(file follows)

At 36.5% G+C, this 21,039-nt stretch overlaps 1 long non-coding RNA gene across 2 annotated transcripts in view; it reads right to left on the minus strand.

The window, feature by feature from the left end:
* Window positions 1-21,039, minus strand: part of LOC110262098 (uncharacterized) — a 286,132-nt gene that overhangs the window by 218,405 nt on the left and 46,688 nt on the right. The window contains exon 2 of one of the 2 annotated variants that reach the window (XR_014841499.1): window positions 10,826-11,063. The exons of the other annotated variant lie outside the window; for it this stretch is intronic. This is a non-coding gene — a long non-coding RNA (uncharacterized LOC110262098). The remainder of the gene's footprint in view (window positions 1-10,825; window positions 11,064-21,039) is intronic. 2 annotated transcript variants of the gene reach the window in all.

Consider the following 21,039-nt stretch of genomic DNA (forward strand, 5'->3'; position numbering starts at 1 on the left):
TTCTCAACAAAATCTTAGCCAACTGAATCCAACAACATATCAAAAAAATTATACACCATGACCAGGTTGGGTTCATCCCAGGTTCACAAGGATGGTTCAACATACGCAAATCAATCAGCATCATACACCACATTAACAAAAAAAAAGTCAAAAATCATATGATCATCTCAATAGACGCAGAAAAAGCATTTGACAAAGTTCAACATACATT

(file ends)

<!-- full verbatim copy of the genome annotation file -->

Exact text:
At 36.5% G+C, this 21,039-nt stretch overlaps 1 long non-coding RNA gene across 2 annotated transcripts in view; it reads right to left on the minus strand.

The window, feature by feature from the left end:
* Window positions 1-21,039, minus strand: part of LOC110262098 (uncharacterized) — a 286,132-nt gene that overhangs the window by 218,405 nt on the left and 46,688 nt on the right. The window contains exon 2 of one of the 2 annotated variants that reach the window (XR_014841499.1): window positions 10,826-11,063. The exons of the other annotated variant lie outside the window; for it this stretch is intronic. This is a non-coding gene — a long non-coding RNA (uncharacterized LOC110262098). The remainder of the gene's footprint in view (window positions 1-10,825; window positions 11,064-21,039) is intronic. 2 annotated transcript variants of the gene reach the window in all.

Consider the following 21,039-nt stretch of genomic DNA (forward strand, 5'->3'; position numbering starts at 1 on the left):
TTCTCAACAAAATCTTAGCCAACTGAATCCAACAACATATCAAAAAAATTATACACCATGACCAGGTTGGGTTCATCCCAGGTTCACAAGGATGGTTCAACATACGCAAATCAATCAGCATCATACACCACATTAACAAAAAAAAAGTCAAAAATCATATGATCATCTCAATAGACGCAGAAAAAGCATTTGACAAAGTTCAACATACATT